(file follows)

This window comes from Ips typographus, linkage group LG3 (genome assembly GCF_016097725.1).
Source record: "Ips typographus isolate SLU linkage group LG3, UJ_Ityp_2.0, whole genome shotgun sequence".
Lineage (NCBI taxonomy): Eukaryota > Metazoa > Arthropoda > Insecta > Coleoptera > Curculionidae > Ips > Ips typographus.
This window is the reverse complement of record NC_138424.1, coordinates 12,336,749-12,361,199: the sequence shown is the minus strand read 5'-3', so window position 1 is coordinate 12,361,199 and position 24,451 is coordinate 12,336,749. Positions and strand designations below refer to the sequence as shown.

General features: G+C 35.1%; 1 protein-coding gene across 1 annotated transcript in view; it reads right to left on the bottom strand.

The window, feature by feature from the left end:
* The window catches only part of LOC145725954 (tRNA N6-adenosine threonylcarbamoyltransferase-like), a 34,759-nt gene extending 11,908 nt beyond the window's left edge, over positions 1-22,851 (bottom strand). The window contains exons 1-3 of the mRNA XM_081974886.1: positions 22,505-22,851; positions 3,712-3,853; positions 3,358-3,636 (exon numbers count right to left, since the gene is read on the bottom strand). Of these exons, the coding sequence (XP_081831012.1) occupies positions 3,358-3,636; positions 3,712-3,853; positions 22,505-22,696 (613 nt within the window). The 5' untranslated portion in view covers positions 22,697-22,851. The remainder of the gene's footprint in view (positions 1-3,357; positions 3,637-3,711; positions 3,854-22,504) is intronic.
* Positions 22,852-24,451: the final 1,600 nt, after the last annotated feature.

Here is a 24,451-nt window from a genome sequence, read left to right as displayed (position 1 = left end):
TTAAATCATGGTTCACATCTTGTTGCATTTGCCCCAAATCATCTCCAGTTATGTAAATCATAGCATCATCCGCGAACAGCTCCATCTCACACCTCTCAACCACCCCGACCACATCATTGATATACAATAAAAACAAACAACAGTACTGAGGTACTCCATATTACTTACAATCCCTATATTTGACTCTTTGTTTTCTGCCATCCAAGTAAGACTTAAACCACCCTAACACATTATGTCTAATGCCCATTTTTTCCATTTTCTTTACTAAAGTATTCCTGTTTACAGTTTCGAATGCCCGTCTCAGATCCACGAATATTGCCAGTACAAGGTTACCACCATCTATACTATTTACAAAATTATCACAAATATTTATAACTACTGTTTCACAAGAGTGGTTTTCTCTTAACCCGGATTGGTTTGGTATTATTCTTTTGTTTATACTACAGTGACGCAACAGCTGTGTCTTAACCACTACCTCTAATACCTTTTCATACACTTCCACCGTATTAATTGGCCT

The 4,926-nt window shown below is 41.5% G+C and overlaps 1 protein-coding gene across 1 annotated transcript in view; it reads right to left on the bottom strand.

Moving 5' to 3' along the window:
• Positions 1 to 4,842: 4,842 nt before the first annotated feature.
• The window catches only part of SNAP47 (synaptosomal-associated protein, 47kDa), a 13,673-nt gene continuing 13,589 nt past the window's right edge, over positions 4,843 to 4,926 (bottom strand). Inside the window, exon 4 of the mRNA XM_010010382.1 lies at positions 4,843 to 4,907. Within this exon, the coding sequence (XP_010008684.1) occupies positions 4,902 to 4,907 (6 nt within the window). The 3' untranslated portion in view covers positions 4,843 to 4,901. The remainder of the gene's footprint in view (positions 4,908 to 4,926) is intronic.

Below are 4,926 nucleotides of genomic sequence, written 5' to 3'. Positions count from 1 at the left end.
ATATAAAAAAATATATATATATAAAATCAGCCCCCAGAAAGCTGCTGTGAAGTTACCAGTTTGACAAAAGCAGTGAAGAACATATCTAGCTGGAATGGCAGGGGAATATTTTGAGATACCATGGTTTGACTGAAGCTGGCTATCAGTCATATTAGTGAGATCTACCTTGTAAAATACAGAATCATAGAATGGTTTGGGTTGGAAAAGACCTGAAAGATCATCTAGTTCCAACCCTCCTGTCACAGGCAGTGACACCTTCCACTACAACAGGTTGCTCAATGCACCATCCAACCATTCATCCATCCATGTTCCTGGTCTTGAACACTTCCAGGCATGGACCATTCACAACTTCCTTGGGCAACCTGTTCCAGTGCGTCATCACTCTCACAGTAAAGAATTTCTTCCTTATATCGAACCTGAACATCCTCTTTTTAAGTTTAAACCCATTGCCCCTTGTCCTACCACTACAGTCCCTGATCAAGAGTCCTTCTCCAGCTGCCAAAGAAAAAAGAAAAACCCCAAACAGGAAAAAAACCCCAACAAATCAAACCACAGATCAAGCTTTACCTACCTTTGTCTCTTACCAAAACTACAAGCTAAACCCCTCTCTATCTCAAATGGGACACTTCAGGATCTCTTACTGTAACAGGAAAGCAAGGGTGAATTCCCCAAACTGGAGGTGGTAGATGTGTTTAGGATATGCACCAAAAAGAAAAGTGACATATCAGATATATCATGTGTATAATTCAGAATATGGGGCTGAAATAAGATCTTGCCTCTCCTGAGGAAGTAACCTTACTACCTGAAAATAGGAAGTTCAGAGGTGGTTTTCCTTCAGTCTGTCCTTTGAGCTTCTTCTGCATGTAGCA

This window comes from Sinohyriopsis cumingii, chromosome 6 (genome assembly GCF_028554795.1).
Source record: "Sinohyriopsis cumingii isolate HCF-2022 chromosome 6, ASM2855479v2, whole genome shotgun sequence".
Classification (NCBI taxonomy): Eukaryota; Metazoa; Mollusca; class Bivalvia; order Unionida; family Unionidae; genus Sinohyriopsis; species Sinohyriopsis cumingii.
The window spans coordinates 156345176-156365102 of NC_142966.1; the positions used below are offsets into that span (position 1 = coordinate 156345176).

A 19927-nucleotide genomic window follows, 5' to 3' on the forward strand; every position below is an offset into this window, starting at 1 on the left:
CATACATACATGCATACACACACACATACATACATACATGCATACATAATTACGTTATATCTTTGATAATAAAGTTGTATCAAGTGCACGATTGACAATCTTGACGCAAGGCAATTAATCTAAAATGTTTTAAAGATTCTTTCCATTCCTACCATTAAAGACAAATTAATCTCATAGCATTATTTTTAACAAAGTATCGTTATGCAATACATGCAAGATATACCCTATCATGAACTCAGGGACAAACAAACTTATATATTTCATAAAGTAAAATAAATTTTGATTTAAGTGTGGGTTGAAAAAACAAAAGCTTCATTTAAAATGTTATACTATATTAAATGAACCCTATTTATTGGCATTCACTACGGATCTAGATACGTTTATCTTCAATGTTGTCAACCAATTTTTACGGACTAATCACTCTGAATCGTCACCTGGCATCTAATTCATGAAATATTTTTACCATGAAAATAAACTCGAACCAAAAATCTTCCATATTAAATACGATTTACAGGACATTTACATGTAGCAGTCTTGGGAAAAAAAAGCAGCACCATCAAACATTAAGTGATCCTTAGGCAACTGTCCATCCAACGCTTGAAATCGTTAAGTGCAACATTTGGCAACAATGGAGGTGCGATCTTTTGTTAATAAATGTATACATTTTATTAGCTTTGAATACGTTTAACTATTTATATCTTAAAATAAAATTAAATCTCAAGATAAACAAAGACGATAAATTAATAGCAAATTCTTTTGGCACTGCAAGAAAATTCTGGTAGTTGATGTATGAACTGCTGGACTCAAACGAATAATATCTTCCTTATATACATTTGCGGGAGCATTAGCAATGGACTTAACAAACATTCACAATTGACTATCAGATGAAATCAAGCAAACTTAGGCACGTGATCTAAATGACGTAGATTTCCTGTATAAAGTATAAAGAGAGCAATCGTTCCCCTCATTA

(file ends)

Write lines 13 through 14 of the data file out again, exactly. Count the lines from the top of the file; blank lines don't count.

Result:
• Positions 1 to 4,842: 4,842 nt before the first annotated feature.
• The window catches only part of SNAP47 (synaptosomal-associated protein, 47kDa), a 13,673-nt gene continuing 13,589 nt past the window's right edge, over positions 4,843 to 4,926 (bottom strand). Inside the window, exon 4 of the mRNA XM_010010382.1 lies at positions 4,843 to 4,907. Within this exon, the coding sequence (XP_010008684.1) occupies positions 4,902 to 4,907 (6 nt within the window). The 3' untranslated portion in view covers positions 4,843 to 4,901. The remainder of the gene's footprint in view (positions 4,908 to 4,926) is intronic.